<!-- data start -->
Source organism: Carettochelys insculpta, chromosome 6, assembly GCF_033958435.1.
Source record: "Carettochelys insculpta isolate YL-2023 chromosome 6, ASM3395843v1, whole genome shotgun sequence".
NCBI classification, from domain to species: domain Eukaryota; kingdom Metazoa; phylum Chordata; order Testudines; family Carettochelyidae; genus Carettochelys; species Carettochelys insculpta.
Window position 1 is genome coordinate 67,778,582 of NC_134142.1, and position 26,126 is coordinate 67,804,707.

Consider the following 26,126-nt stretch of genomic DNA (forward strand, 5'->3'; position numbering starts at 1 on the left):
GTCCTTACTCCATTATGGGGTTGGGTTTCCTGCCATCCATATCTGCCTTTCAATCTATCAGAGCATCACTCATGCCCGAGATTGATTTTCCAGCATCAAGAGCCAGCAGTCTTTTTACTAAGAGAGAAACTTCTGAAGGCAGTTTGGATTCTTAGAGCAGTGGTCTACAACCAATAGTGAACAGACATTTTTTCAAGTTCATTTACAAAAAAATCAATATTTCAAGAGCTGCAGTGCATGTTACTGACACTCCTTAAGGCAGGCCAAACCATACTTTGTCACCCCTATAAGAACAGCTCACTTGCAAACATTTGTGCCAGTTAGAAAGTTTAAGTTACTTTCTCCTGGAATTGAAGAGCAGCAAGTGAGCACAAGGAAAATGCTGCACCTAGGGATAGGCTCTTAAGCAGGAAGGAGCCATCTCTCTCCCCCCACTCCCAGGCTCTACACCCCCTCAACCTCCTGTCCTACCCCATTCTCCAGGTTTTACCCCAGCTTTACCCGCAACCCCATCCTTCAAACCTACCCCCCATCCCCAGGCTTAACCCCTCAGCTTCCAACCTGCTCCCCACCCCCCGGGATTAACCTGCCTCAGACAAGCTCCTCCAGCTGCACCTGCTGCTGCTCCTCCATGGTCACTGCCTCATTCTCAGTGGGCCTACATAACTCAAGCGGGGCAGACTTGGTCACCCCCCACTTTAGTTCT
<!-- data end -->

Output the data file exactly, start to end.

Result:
Source organism: Carettochelys insculpta, chromosome 6, assembly GCF_033958435.1.
Source record: "Carettochelys insculpta isolate YL-2023 chromosome 6, ASM3395843v1, whole genome shotgun sequence".
NCBI classification, from domain to species: domain Eukaryota; kingdom Metazoa; phylum Chordata; order Testudines; family Carettochelyidae; genus Carettochelys; species Carettochelys insculpta.
Window position 1 is genome coordinate 67,778,582 of NC_134142.1, and position 26,126 is coordinate 67,804,707.

Consider the following 26,126-nt stretch of genomic DNA (forward strand, 5'->3'; position numbering starts at 1 on the left):
GTCCTTACTCCATTATGGGGTTGGGTTTCCTGCCATCCATATCTGCCTTTCAATCTATCAGAGCATCACTCATGCCCGAGATTGATTTTCCAGCATCAAGAGCCAGCAGTCTTTTTACTAAGAGAGAAACTTCTGAAGGCAGTTTGGATTCTTAGAGCAGTGGTCTACAACCAATAGTGAACAGACATTTTTTCAAGTTCATTTACAAAAAAATCAATATTTCAAGAGCTGCAGTGCATGTTACTGACACTCCTTAAGGCAGGCCAAACCATACTTTGTCACCCCTATAAGAACAGCTCACTTGCAAACATTTGTGCCAGTTAGAAAGTTTAAGTTACTTTCTCCTGGAATTGAAGAGCAGCAAGTGAGCACAAGGAAAATGCTGCACCTAGGGATAGGCTCTTAAGCAGGAAGGAGCCATCTCTCTCCCCCCACTCCCAGGCTCTACACCCCCTCAACCTCCTGTCCTACCCCATTCTCCAGGTTTTACCCCAGCTTTACCCGCAACCCCATCCTTCAAACCTACCCCCCATCCCCAGGCTTAACCCCTCAGCTTCCAACCTGCTCCCCACCCCCCGGGATTAACCTGCCTCAGACAAGCTCCTCCAGCTGCACCTGCTGCTGCTCCTCCATGGTCACTGCCTCATTCTCAGTGGGCCTACATAACTCAAGCGGGGCAGACTTGGTCACCCCCCACTTTAGTTCT